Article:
I kept a stopwatch near me, to measure how much time every step of the preparation was taking me (shower, getting dressed, putting my shoes on, and so on). I noted the results, analysed them to find out where time went, and took action for the one or two biggest sources of cost.

Now I get ready in 25-30 minutes in the morning!

profiling performance

Modularity

Modularity is perhaps the most transverse software development principle, as it applies in every language and at every scale of software construction. It consists in identifying the components of a system, and defining how they are allowed to interact with each other.

To keep a system sane and under control, you absolutely need its components to be decoupled from each other. Modularity helps managing complexity, because if components have too much access to each other, in particular if those accesses are not in read-only, the system becomes unmanageable.

What is interesting is that it is true at all levels: functions should be decoupled from each other, classes should be decoupled from each other, modules should be decoupled from each other, and so on.

I think this translates quite well to everyday life, because life is full of entities that can be assimilated to components of a larger system: a person, a household, an employee, a team, etc.

Some aspects of those entities are better left to themselves without unrequired access from other components. For example, it is counter-productive to judge how much sleep a person needs, or how a household that we don’t live in should deal with their finances. Similarly, we should not micro-manage employees, and teams are better off with some flexibility to organize themselves. And so on.

YAGNI

YAGNI stands for You Ain’t Gonna Need It, and prones avoiding to develop features “just in case” we need them in the future. Because most of the time, we end up not needing those features and they represent a burden in the code incurring a maintenance cost for no benefit.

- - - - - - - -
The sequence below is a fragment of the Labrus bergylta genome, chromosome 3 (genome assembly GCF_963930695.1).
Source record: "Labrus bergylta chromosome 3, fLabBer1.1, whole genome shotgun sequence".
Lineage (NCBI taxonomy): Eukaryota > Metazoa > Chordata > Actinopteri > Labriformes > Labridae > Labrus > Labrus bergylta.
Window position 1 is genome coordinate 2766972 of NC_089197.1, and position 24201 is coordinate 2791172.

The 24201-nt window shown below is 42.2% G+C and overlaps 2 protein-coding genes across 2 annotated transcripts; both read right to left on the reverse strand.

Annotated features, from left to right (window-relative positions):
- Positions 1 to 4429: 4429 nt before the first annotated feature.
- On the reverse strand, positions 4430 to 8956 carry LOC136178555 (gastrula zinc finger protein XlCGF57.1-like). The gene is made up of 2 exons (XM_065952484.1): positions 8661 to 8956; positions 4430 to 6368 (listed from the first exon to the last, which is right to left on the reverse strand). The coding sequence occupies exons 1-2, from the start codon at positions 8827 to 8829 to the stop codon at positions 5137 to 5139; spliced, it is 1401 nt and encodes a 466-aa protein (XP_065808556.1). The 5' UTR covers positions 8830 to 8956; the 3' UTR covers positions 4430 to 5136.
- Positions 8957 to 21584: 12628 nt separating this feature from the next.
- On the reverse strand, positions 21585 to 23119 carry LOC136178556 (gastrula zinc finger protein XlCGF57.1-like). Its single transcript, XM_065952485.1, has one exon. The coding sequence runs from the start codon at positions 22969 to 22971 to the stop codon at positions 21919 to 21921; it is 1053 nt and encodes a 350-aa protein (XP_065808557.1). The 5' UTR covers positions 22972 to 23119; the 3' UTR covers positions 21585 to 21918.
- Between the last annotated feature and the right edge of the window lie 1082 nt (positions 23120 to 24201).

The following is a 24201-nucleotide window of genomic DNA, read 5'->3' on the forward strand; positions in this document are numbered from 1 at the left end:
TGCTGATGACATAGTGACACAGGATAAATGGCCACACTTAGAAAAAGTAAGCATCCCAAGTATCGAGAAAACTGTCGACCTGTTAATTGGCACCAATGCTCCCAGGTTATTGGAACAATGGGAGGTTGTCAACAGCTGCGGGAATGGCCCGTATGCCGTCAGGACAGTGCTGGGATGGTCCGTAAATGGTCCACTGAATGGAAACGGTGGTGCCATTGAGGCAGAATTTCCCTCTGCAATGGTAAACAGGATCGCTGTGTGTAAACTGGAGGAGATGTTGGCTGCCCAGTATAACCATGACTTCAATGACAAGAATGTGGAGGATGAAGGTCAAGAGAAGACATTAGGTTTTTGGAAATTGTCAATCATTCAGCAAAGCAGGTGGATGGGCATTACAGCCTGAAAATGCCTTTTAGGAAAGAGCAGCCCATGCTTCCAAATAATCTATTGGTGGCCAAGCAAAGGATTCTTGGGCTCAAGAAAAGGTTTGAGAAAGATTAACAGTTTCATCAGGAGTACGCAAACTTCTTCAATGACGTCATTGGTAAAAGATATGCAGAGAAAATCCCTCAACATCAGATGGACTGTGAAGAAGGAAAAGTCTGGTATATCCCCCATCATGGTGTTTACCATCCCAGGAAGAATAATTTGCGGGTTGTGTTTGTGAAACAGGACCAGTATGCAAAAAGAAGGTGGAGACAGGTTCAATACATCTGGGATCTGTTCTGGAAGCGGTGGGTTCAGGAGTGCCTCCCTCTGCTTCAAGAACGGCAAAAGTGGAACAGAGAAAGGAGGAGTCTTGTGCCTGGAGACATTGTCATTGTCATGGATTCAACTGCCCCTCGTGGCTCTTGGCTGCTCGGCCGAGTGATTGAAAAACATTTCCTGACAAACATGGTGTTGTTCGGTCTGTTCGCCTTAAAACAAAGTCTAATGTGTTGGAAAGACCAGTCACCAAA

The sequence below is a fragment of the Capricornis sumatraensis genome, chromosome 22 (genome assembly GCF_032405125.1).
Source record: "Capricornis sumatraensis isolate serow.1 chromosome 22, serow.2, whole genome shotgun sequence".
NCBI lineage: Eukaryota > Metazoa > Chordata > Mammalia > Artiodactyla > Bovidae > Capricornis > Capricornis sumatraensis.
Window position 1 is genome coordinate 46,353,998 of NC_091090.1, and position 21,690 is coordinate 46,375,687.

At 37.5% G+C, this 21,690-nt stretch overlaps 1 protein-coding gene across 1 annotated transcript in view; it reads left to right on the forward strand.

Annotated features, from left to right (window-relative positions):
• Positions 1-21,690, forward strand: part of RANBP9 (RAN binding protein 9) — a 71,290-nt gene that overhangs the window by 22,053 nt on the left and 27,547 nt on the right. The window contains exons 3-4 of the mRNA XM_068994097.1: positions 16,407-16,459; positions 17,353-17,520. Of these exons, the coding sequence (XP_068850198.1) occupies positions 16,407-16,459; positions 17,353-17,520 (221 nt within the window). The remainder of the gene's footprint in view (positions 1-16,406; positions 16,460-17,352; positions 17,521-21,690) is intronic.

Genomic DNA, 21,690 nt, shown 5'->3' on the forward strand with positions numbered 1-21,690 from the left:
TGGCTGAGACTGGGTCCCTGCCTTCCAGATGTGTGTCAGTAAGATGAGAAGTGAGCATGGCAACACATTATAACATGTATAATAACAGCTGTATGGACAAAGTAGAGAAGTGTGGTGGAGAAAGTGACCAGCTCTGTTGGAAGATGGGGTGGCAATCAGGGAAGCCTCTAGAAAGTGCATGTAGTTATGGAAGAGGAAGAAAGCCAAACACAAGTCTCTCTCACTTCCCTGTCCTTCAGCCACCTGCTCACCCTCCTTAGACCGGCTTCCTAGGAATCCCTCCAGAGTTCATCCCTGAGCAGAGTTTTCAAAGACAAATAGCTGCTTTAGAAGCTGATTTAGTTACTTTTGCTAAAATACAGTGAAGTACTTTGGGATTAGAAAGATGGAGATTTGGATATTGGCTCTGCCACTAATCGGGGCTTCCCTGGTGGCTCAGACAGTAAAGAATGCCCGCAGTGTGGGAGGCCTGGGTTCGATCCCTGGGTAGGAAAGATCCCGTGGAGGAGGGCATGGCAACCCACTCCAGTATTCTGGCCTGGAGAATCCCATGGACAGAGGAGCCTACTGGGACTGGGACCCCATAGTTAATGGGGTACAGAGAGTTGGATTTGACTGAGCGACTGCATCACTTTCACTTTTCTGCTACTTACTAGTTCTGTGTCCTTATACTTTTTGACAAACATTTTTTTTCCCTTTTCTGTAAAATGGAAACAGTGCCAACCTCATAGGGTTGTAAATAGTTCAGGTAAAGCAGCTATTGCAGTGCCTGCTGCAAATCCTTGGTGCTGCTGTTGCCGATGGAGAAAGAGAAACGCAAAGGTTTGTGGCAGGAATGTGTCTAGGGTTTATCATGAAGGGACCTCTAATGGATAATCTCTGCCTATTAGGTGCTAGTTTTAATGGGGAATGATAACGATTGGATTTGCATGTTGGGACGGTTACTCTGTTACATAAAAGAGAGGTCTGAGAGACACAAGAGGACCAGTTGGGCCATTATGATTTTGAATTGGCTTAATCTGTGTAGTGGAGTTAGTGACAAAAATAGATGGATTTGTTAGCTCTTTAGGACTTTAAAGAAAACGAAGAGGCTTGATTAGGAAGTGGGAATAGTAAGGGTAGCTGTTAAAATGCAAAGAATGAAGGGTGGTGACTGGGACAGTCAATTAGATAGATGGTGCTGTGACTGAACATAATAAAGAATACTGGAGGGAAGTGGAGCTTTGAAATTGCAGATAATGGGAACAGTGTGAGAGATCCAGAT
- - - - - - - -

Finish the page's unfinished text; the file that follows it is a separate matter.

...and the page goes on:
Indeed, it is very hard to guess what a client will need in the future based on the requirements that we have today. For this reason, the YAGNI principle advocates designing minimal interfaces, that contain exactly what the client needs and nothing more.

In the same spirit are the objets that we keep “just in case” in our homes. Don’t you have some of those that are taking up space on your shelves or in your basement?

YAGNI code life

When I moved apartment I tried to throw away every item that I had no use for, and not to keep them just in case they could be useful one day. It is hard sometimes. But there is this theory that any just-in-case item can be replaced for less than 20 dollars and in less than 20 minutes. And that the vast majority them don’t ever need to get replaced anyway.

I very much adhere to this theory. Getting rid of those items bring the satisfaction of freeing up space and reducing the burden on both our software interfaces and our homes.

Conventions

When designing a component, it is important that you respect some conventions in order to make it easier for its users to discover it.

Take the example of containers. In C++, the standard containers all share some methods names and some design characteristics, and your custom containers should abide by the same conventions. This way, someone who knows the standard library (and all developers should know their standard libraries in my opinion) have a head start on how to use your custom containers.

code everyday daily lifeOn this, the comparisons with everyday life are countless. Just look around you and see that all traffic lights have the same colours, taxis have the same way of showing if they’re available, all phones share the same layout for digits, TV remote controls have the on/off button at the top, and so on and so forth.

Like good software interfaces, these everyday objects all abide by some conventions to make it easier for us to use them.

How do you use coding principles in your life?

Do you also use best practices of programming in your everyday life? I’d love to know!

If you see a parallel between code and life, or if you took inspiration from a software technique to solve a problem, please share it in a comment below.

Related articles:

  • Follow the conventions of the STL